Ye Olden Days of Portland Tourism: A line well over one hundred strong snakes out of downtowns Voodoo Doughnuts, circa 2012.
Ye Olden Days of Portland Tourism: A line well over one hundred strong snakes out of downtown's Voodoo Doughnuts, circa 2012. WSH

A tale of two years: In 2019, I received multiple texts from out-of-town relatives and friends begging to visit me in Portland. But then 2020 rolled around, and these are the type of texts I received:

“When are you moving back home? Stay safe!!”

“What is going on in Portland? I hear it’s a battle zone!”

“Riots in Portland? Are you okay? Call me now!”

Portland—once thought of as a whimsical doughnut-land filled with jolly weirdos on bikes—now has an absolutely terrible national reputation that’s less of a Portlandia episode, and more like one of Dante’s various levels of hell.

How did we get here? Well, zooming out, you can largely thank the national media (particularly FOX News) who often parroted willfully misleading police reports from last summer’s protests, and depicted events that were often confined to a few blocks as if the entire city was a war zone.

This spawned a slate of absolutely ludicrous headlines, most recently culminating in a commentary published last week in Forbes, "Death of a City: The Portland Story?" which compared our economic troubles—those shared by every. single. major. city. in. America.—to a fate reminiscent of the lava-buried victims of Pompeii.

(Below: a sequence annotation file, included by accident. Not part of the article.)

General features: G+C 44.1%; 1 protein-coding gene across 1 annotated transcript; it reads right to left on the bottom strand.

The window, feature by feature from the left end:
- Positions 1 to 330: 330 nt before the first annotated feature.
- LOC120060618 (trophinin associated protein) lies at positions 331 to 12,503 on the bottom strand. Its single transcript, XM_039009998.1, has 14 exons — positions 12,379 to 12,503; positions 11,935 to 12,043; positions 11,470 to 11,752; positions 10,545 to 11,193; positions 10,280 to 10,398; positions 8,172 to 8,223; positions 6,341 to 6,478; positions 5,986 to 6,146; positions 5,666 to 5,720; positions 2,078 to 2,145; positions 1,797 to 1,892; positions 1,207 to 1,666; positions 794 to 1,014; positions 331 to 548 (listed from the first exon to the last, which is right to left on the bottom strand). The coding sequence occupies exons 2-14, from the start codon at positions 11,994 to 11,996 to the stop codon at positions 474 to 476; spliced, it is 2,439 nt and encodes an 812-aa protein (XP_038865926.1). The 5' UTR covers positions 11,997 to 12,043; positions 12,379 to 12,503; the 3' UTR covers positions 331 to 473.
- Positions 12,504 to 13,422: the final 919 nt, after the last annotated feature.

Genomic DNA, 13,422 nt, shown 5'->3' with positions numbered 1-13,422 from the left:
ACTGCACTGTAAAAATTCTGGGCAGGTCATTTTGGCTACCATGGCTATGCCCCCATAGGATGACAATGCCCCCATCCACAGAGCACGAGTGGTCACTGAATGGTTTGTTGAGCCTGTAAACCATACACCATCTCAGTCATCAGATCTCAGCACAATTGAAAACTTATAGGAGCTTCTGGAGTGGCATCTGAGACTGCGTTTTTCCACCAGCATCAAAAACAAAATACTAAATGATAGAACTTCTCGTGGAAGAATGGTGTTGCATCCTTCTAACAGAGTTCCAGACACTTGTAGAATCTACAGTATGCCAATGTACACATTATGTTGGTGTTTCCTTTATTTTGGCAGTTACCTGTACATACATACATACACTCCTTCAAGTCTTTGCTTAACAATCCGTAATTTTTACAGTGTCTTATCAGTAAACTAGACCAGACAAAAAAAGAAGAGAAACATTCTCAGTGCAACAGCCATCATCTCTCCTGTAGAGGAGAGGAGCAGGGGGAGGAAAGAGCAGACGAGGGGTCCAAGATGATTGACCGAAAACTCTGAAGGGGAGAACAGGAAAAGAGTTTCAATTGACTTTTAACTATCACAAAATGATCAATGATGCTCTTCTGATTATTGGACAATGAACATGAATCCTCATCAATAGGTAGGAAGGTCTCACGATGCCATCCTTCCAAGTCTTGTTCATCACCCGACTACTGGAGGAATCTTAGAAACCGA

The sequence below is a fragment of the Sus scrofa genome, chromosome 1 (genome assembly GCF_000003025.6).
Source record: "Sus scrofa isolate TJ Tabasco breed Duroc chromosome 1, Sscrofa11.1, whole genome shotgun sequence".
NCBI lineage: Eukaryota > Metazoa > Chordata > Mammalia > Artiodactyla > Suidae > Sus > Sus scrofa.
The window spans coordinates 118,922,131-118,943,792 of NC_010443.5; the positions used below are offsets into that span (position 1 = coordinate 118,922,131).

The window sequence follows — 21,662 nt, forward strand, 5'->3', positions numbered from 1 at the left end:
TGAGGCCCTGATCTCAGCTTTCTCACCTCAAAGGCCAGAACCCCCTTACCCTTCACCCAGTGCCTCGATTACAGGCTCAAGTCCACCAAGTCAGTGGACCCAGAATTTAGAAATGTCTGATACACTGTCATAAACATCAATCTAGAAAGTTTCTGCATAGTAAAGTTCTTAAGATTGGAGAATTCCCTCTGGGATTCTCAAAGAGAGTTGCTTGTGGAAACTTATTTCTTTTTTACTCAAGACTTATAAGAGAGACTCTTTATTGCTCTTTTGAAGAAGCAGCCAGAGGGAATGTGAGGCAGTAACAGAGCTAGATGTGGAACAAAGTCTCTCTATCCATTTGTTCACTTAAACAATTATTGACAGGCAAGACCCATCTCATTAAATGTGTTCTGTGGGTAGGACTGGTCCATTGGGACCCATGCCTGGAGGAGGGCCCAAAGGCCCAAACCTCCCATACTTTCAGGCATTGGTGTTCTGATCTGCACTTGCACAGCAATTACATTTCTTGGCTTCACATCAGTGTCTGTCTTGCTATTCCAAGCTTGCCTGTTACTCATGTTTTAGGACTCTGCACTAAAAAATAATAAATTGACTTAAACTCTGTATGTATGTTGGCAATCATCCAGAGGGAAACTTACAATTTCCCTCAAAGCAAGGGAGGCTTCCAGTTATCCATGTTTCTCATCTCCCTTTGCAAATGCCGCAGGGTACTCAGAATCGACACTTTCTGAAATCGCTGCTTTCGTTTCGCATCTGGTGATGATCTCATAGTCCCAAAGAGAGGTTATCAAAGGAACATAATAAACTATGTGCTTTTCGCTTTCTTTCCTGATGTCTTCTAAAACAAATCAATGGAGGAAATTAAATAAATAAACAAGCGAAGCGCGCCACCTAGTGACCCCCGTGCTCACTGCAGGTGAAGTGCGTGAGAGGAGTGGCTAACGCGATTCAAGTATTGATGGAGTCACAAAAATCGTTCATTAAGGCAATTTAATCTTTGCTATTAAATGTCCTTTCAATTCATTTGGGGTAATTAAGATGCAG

So who's behind these wildly exaggerated visions of Portland reflected in the national media? Well, for one, the Portland Police Bureau (PPB), who between May 29 and November 15, 2020 declared 30 demonstrations as “riots." Apparently all it takes to declare "a riot" these days is a very small percentage of a crowd throwing plastic water bottles and shaking fences.

Fueling the click-bait desires of national media outlets like FOX News, in August 2020, then new Police Chief Chuck Lovell penned an op-ed for the New York Times, spreading disinformation nationwide about Portland’s “violent” protesters, even while his own officers were committing the lion’s share of violence.